Legal and safety concerns aside, the shackling of incarcerated patients carries enormous risk. The use of medical restraints in hospitals has decreased over the past few decades, given their proven harms in increasing falls, exacerbating delirium, and increasing the risk of in-hospital death.10 There is no reason to believe that trading a soft medical restraint for a metal leg or wrist cuff would not confer the same risk. Additionally, metal law enforcement cuffs are not designed with patient safety in mind and have been known to cause specific nerve injuries, or handcuff neuropathy. This can occur when placement is too tight or when a patient struggles against them, as could happen with an agitated or delirious patient. The bar for removal, even briefly for an exam, is also much higher than that of a medical restraint, leading to a greater likelihood that certain aspects of the physical exam, such as gait or strength assessment, may not be adequately performed. In one small survey, British physicians reported often performing an exam while the patient was cuffed and with a guard in the room, despite country guidelines against both practices.11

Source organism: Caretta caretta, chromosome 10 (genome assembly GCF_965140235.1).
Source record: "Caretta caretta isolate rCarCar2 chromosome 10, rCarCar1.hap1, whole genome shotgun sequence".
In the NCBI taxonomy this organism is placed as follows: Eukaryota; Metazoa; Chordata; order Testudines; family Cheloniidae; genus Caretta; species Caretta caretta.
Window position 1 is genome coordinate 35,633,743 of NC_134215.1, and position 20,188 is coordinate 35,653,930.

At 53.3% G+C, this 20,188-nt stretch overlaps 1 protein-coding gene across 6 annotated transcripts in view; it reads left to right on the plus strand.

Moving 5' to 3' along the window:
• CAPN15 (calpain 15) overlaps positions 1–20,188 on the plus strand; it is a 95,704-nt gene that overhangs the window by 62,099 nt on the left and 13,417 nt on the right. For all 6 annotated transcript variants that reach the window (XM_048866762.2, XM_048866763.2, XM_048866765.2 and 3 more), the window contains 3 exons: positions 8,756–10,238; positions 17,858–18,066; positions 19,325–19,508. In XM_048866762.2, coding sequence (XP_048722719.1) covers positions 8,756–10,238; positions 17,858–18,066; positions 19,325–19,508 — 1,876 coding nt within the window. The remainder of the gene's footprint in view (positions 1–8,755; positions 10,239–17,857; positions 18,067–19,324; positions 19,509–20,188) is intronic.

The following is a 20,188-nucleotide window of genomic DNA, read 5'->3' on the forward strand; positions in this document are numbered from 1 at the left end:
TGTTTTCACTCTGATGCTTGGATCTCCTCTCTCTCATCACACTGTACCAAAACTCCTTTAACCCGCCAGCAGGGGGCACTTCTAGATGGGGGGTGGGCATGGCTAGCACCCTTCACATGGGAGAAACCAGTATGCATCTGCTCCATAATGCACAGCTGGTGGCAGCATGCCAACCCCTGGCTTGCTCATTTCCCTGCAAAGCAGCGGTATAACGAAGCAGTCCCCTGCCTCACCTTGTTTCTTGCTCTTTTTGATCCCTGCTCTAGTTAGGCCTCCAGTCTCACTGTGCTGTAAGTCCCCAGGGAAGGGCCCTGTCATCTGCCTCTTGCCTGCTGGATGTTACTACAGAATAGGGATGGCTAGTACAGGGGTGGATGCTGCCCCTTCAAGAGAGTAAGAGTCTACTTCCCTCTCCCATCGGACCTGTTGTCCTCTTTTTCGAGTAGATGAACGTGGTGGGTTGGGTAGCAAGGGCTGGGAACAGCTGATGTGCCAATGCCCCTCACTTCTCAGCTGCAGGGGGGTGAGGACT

Additionally, marginalized communities are disproportionately incarcerated and have a fraught and tenuous relationship with the healthcare system. Black patients routinely report greater mistrust than White patients in the outcomes of care and the motivations of physicians, in large part due to past and current discrimination and the medical community’s history of experimentation.12 A shackled patient may view a treating physician and hospital as complicit with the practice, rather than seeing the practice as something outside of their control. If a patient’s sole interaction with inpatient medicine involves shackling, it risks damaging whatever fragile physician-patient relationship may exist and could delay or limit care even further.

While the universal application of metal handcuffs or leg cuffs ensures low rates of escape or attacks on workers, it does so at the expense of vulnerable individuals. We have cared for an incarcerated elderly woman arrested for multiple traffic violations, a man with severe autism who slipped through the cracks of mental health diversion protocols and ended up in jail, and an arrested delirious man with severe alcohol withdrawal, all shackled with hard shackles on the wrists, legs, or in the final case, both. Safety and the rights of the vulnerable are not mutually exclusive, and we feel the following measures can protect both.